Continental Chairman Gordon Bethune Urges Congress, Administration to Improve Airport Security

NEW YORK, June 19 /PRNewswire-FirstCall/—Amid concerns among U.S. air
travelers that aviation security is neither efficient nor customer-friendly,
Continental Airlines (NYSE: CAL) Chairman & Chief Executive Officer Gordon
Bethune today called on Congress and the Bush Administration to reconsider
arbitrary deadlines that threaten to worsen delays at airports and to gridlock
U.S. air travel without making the skies safer.
In a speech at the Wings Club in New York, Bethune urged Congress and the
administration to free the Transportation Security Administration, created
last fall in the wake of 9/11, to use its expertise to determine appropriate
methods and deadlines for customer and baggage screening.  Under the Aviation
and Transportation Security Act of 2001, Congress set several arbitrary
deadlines by which the TSA would accomplish certain key functions.

“Congress gave the TSA a limited budget, an exhaustive to-do list and
unrealistic deadlines,” Bethune said, underscoring comments made in recent
weeks by the heads of the nation`s airports and the U.S. Transportation
Department Inspector General Kenneth Mead and comments last fall by
Transportation Secretary Norman Mineta.  “Some of the Congressional laundry
list of mandates for the TSA actually hinders the quality of our security
system by forcing the TSA to waste its resources in efforts to comply.”

Bethune pointed particularly at a requirement that TSA develop a system
under which all checked luggage would be screened for explosives by Dec. 31
this year.

TSA officials have said the agency would satisfy this mandate in large
part through the deployment of more than a thousand, $1 million truck-sized
“CTX” explosive-detection machines at airports nationwide.  The TSA expects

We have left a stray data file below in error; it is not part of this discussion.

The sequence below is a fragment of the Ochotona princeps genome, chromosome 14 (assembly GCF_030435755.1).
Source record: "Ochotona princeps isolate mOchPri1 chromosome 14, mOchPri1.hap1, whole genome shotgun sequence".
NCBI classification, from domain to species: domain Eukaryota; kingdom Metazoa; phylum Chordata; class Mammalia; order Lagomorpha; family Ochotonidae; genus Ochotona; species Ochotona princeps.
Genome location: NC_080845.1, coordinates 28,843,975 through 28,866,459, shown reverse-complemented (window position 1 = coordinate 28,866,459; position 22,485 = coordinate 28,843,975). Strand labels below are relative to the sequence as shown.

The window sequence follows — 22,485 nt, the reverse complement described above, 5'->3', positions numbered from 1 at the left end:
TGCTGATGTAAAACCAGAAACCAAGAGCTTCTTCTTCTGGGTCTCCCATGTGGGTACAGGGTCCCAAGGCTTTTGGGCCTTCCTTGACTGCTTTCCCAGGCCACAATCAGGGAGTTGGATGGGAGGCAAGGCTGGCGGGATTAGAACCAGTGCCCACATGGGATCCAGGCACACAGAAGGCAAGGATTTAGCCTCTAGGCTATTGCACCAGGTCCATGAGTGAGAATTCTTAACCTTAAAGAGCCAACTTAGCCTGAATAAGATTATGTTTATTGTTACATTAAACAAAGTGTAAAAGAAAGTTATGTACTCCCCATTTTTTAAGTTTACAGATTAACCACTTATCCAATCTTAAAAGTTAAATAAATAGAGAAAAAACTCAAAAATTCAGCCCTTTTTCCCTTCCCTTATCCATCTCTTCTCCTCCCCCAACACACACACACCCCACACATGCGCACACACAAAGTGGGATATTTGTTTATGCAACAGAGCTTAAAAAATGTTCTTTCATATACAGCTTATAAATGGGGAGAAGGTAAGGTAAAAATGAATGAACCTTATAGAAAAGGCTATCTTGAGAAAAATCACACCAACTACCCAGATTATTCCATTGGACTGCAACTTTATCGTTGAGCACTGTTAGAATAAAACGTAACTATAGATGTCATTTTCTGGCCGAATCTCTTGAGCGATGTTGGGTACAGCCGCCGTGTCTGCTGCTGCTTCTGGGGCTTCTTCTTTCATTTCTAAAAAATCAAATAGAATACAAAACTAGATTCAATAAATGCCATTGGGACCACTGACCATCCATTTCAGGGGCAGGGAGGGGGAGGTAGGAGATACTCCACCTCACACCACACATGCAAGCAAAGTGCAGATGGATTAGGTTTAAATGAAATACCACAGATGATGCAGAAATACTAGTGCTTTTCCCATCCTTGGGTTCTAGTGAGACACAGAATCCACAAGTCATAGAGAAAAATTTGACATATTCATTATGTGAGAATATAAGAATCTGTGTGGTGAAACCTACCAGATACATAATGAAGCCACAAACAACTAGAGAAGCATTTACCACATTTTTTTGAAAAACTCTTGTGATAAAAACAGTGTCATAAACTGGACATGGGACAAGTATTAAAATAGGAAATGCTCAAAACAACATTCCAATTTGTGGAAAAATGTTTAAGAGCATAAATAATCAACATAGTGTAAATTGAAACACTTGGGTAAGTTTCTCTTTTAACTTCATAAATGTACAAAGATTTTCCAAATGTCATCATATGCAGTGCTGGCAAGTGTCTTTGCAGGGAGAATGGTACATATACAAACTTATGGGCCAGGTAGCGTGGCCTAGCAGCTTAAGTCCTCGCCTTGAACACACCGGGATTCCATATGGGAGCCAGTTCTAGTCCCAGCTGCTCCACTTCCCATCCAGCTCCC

the total cost of deployment will approach $2 billion.  Installation and
operation of the machines will cause massive disruption at airports
nationwide.

The machines, currently in limited use at major airports throughout the
U.S., were developed in the 1980s and deliver a “false positive” rate of
20-30 percent.
“Any machine that tells you that one in five bags contains a bomb is
useless,” Bethune said, urging lawmakers to allow the TSA to focus on newer,
more reliable technologies that have greater promise—even if those
technologies couldn`t be fully deployed by the Dec. 31 deadline.

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In the meantime, Bethune said, “The TSA should use a combination of proven
prevention techniques that include better security intelligence, enhanced
computerized security profiling, and a combination of limited CTX usage, trace
detection usage and canine searches of a reasonable percentage of checked
bags.”

In a six-point Call to Action, Bethune called for:—A smarter checked-baggage screening process that eliminates CTX usage as its cornerstone;—Streamlined security procedures for flight crews and airline employees, who have already undergone federally mandated background checks;—A known-traveler program, following on the success of a known-employee program.  Airline passengers have repeatedly stated their willingness to undergo a rigorous government background check and in return receive a more streamlined security procedure.  With a known-employee and known-traveler program in place, the TSA could focus resources on a smaller population with a higher risk profile;—Security screening at checkpoints that require customer waits of no more than 10 minutes;—Elimination of illogical redundancies in the security system, including the rescreening of travelers in gate areas after they are screened at security checkpoints.  “Assuming you have done the job right the first time, doing the job a second time does not make the plane more secure—it just makes fewer people want to travel,” Bethune said;—Redeployment of most air marshals to the nation`s airports as roving intelligence officers when air carriers complete their hardened cockpit door modifications by April 2003.


“No one wants better security more than my 48,000 Continental co-workers
and me,” Bethune said.  “We fly every day.  Our loved ones, our customers and
our crews fly every day.  Without a doubt, we want our aircraft and airports
to be secure.

“I believe the TSA could deliver far more efficient security with far
better customer service if Congress would allow them to use their expertise,
rather than requiring them to waste government resources on outdated
technology.”

Continental Airlines is the fifth largest airline in the U.S., offering
more than 2,100 departures daily to 120 domestic and 91 international
destinations.  Operating hubs in New York, Houston, Cleveland and Guam,
Continental serves more international cities than any other U.S. carrier,
including extensive service throughout the Americas, Europe and Asia.  For
more information, visit continental.com.

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